Planning Director Michael Poston said that the argument regarding square footage was based on a pair of graphics carried over to the new UDO from the old planning ordinance that had an “incorrect citation.” 

The graphics state a maximum structure size of 5,000 square feet, but that limitation is not found anywhere in the actual text of the ordinance. The ordinance does give a 1,500-square-foot limit on footprint size, but developers can exceed that limit if they secure a special use permit, as Macauley is attempting to do. 

In the final minutes of the meeting, Poston returned to the podium to ask the council to schedule a public hearing clarifying that point. 

“It certainly has been brought up as a point of contention and confusion, and we want to clear that up,” he said. “Certainly our operational understanding of how that standard is written and the contextual component of that plan would not cap the building at any specific size.”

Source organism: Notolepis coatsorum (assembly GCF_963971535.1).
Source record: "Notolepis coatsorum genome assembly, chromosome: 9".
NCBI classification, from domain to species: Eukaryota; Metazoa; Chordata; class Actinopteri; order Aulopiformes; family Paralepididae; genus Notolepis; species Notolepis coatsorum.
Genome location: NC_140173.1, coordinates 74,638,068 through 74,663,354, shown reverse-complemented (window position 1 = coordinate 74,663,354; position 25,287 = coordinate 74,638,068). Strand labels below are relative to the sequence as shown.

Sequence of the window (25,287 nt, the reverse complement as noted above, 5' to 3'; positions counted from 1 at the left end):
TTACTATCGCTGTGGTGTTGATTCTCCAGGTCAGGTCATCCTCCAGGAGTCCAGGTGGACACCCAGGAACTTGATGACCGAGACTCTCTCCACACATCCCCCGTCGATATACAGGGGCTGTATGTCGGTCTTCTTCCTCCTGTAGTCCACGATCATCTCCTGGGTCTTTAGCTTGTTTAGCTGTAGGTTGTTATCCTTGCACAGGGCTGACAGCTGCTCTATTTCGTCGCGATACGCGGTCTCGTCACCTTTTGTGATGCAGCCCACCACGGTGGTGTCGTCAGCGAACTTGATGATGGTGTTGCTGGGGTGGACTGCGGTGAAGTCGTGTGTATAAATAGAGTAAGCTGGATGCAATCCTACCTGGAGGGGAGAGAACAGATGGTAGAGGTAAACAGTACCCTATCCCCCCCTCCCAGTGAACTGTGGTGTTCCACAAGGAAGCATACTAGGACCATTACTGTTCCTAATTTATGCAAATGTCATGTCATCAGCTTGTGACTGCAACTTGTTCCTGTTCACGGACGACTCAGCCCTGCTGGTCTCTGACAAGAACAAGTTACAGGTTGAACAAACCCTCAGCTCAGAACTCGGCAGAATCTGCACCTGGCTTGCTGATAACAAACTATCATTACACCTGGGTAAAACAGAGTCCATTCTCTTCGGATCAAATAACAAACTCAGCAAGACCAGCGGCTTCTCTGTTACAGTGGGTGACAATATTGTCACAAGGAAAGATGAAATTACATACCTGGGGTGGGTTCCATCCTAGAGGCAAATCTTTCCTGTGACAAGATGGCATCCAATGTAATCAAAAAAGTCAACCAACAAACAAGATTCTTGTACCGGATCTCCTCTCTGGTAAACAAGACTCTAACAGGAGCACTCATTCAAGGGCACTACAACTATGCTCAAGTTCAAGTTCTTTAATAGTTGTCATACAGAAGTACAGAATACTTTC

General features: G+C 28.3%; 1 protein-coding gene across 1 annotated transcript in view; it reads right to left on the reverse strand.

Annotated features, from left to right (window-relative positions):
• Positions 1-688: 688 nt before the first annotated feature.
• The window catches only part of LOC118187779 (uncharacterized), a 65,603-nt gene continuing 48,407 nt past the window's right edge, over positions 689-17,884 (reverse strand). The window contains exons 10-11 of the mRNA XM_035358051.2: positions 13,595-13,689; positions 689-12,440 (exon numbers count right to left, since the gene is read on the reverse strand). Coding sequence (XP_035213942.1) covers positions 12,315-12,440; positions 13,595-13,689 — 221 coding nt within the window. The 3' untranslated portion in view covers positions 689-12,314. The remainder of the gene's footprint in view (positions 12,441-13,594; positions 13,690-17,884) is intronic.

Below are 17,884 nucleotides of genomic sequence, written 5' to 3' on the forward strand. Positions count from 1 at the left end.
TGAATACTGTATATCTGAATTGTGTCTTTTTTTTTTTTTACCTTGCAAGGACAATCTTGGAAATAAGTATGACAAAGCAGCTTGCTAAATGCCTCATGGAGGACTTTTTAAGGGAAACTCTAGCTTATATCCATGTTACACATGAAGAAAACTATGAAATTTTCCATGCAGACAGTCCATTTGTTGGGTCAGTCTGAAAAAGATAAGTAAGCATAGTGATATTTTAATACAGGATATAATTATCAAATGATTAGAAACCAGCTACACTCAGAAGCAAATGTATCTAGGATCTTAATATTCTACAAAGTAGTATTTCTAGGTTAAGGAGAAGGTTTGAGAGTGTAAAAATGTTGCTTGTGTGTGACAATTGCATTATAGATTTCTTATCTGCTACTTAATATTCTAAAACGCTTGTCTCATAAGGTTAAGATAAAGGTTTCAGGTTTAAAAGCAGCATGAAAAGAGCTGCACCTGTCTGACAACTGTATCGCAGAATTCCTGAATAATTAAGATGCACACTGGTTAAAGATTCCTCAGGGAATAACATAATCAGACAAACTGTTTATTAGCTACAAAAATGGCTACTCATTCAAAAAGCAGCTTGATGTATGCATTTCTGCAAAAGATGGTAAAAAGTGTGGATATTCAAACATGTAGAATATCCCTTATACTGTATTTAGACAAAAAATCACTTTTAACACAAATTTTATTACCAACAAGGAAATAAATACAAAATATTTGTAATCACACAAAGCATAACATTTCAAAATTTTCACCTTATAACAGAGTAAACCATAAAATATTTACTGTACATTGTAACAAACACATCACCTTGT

Finalizing a text amendment to the planning ordinance is a lengthy process, requiring public hearings before the local planning council and county commissioners, with affirmative votes from each body and from the county planning board. That process can take anywhere from 45 to 90 days, depending on meeting schedules. The first step of the process, the public hearing, will take place at 9 a.m. Monday, Feb. 22, right before the permit hearing resumes. 

For more information about the Macauley Investments project, including development plans and affidavits, visit


Comparing the plans

Here’s a look at the differences between planned housing in the original plan and the amended one submitted Feb. 1. 

The original

  • Phase 1: 211 apartments, 18 condos, 12 live-work units, 173 family residences
  • Phase 2: 312 residential units
  • Total: 726 units

The amended

  • Phase 1: 191 apartments, 38 condos, 12 live-work units
  • Phase 2: 149 single-family units
  • Phase 3: 69 apartments, 122 single-family units
  • Total: 581 units


Correction: A previous version of this story incorrectly stated that former Jackson County Planning Director Gerald Green was instrumental in creating the Cashiers Small Area Plan. While Green was heavily involved in developing the Cullowhee Small Area plan, he left Jackson County before work began on the Cashiers plan.